Saturday, 31 December 2016

Why too much sugar in your bloodstream will cause diabetes, fatty liver and obesity?

Insulin is a hormone produced by the pancreas. Its job is to convert glucose from food (sugar, carbohydrates) just eaten into glycogen to be stored in the liver if it is not needed or to deliver the glucose to cells as energy.

If the food just eaten is simple sugar or food with high glycemic index (GI), the glucose content is very high, causing pancreas to release high amount of insulin (insulin spike) to transport glucose to cells as energy. Extra glucose will be delivered to the liver or muscles for storage. During the spike, you may feel tired or hungry as it uses a lot of energy.

Relation between insulin and obesity

But what happens if the liver is already full of glucose/glycogen? Well, the insulin will store the extra glucose in your cells as fats. You may call insulin as hoarders. They just keep storing your extra glucose, causing obesity.

The liver can store a limited amount of glycogen. If the liver is full, extra glucose can be forced to be stored here as fats. You will then have fatty liver.

If the extra glucose cannot be stored anywhere else, it will go into the bloodstream. When this amount of glucose is high, you will have diabetes.

Why glucose in bloodstream is dangerous

Trying to pump blood full of sugar is like pumping sledge through tiny opening. This causes your body to have high blood pressure, your organs (kidneys, brain, eyes, heart) may not be able to receive enough blood, causing failures.

*hormone - a substance produced in an organism and transported in tissue fluids such as blood or sap to stimulate specific cells or tissues into action. A hormone is just like a policeman ordering the inmates/prisoner to do specific work.

So, how not to let insulin store glucose in the cells?

Simple, eat more good fats and protein food. Good fats are converted into energy first, hence they will not be stored in our body. Protein will use stored fats from cells as energy. If you are still short of glucose as energy, protein will be converted to energy. Eventually, you will use up all the fats stored in your body, resulting in loss of weight and less glucose in your bloodstream.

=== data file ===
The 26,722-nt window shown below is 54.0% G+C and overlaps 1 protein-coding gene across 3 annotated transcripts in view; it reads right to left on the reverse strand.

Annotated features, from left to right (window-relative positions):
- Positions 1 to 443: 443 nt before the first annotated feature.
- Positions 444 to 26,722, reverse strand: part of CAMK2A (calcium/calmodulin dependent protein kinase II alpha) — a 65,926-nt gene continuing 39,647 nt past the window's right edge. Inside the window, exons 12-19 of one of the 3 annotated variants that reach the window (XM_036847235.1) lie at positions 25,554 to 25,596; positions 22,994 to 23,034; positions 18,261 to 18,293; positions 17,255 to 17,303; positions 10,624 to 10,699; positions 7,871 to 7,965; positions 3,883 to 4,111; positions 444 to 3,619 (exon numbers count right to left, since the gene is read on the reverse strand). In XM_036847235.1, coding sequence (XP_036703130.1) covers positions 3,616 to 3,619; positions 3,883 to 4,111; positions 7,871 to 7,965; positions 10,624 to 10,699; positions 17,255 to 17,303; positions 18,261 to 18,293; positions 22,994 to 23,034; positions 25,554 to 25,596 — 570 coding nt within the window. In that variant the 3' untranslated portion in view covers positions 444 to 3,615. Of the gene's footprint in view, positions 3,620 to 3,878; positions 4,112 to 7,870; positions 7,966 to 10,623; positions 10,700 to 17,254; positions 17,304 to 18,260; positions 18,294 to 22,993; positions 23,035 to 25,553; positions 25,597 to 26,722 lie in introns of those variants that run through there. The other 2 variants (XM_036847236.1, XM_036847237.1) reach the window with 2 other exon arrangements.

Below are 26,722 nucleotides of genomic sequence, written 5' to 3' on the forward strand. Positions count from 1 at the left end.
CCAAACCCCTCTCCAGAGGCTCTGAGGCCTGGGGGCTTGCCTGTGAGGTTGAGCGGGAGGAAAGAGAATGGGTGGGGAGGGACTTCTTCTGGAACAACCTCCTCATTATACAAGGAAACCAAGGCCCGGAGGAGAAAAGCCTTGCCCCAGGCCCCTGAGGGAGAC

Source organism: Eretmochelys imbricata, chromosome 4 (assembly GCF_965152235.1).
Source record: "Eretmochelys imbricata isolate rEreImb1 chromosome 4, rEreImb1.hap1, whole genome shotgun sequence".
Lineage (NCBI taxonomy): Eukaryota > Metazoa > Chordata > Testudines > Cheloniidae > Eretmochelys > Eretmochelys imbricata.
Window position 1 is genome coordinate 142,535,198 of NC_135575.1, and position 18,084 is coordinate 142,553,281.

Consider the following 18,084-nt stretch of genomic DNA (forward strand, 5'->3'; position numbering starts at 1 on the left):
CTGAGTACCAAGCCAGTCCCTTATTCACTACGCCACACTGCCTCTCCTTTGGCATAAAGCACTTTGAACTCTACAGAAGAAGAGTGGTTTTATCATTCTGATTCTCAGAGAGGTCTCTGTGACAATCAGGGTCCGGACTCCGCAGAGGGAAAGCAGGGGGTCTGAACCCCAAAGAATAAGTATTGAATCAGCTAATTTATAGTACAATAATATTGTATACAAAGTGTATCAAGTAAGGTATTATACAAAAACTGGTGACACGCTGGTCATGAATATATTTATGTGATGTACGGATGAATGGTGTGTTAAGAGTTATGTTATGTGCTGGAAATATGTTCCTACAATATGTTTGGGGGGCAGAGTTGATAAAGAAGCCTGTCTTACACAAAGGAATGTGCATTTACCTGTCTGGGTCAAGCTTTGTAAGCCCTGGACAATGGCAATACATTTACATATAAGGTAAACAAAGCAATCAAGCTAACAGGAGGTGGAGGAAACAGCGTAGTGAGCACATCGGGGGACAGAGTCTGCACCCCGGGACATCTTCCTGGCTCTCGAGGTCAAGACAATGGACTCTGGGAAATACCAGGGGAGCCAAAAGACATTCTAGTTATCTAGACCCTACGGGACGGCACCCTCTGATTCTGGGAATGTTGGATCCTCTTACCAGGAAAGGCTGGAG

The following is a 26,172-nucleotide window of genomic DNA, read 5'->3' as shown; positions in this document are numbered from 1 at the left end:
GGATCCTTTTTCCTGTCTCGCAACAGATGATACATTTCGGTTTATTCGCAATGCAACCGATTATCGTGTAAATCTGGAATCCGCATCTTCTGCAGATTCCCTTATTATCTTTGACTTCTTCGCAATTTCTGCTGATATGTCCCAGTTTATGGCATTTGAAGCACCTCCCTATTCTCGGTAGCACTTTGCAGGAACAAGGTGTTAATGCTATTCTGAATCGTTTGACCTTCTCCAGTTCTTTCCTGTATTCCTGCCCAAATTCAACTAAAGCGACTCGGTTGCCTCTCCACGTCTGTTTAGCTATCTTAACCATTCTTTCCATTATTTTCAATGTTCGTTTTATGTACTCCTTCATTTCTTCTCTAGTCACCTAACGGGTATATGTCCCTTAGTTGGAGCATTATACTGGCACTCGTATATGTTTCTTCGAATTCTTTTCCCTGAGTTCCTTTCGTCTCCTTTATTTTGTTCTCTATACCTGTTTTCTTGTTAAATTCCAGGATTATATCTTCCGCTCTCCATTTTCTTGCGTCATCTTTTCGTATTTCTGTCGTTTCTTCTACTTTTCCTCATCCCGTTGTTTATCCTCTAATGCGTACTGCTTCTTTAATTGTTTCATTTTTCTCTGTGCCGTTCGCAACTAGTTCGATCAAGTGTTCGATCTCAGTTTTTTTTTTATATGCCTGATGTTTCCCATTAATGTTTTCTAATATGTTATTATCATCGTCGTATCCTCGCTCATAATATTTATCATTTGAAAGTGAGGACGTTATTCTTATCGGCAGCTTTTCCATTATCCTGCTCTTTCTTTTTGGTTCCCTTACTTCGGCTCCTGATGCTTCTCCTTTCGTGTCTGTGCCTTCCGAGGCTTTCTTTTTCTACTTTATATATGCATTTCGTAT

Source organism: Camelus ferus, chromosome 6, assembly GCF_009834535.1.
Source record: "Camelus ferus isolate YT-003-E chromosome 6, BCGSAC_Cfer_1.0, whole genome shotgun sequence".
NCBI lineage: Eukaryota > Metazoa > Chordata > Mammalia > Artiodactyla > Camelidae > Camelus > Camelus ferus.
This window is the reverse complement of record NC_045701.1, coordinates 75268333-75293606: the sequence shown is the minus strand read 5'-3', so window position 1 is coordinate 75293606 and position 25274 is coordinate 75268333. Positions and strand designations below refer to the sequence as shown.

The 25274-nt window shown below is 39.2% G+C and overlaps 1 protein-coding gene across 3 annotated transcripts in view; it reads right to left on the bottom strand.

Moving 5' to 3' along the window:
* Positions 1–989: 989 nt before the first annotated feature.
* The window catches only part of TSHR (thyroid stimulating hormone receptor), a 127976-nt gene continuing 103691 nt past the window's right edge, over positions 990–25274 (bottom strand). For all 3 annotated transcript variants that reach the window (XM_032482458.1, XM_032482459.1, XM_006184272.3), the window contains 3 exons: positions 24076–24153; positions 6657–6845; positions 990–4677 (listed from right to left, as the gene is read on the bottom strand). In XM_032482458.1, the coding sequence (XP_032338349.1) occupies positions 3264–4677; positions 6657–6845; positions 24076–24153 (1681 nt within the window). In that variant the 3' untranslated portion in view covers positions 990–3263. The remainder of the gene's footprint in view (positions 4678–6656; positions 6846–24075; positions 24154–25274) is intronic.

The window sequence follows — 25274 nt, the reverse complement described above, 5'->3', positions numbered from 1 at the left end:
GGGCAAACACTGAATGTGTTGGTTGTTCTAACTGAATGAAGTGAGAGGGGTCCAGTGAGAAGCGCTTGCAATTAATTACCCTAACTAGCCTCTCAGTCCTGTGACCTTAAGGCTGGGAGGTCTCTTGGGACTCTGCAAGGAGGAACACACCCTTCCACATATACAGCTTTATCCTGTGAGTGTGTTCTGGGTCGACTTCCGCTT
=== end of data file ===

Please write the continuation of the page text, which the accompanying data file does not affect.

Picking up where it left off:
Ref:
http://forum.bodybuilding.com/showthread.php?t=139775873
http://www.self.com/story/this-is-exactly-what-happens-to-your-body-when-you-eat-a-ton-of-sugar

Food to reduce inflammation

The function of inflammation is to protect our body from foreign invaders when we are sick or injured ourselves.

But sometimes this may not be true as when our immune system over-reacts, it may attack healthy body tissues instead, causing chronic inflammation in otherwise healthy areas of the body like leaky gut, arthritis. This is known as autoimmune disorder. The reason for the attack is due to free radicals and oxidants may injure the tissues directly or indirectly when they interact with good cells. Chronic inflammation may eventually results in tumours and cancer.

Inflammation still plays a part in diseases that are not autoimmune, like asthma and insulin resistance.

To sum up, inflammation is the root of most diseases.


Anti-inflammation food

The following categories of food is most beneficial in reducing inflammation:
  • antioxidants - will remove free-radicals
  • minerals
  • essential fatty acids

These are some of anti-inflammation food:
  1. Green leafy vegetables and fruits - rich in antioxidants like chinese cabbage, celery, beets, broccoli, blueberries, pineapples, chillies, pepper
  2. Fatty fish - salmon, tuna, sardines full of omega3
  3. Nuts - walnuts, almonds
  4. Coconut oil, olive oil
  5. Seeds - chia seeds and flaxseeds - full of omega3 and omega6
  6. Spices and herbs - ginger, turmeric, garlic, basil, thyme, cinnamon
  7. Green tea
  8. Exercise

Inflammation food to avoid
  1. Trans fat in fried food
  2. Saturated fats from animals - margarine
  3. Sugar, carbohydrates, refined sugar and carbohydrates - as in sugary drinks, bread, pastries, etc.
  4. Processed food
Ref:
https://draxe.com/anti-inflammatory-foods/
https://www.ncbi.nlm.nih.gov/pubmed/8862535
http://www.health.harvard.edu/staying-healthy/foods-that-fight-inflammation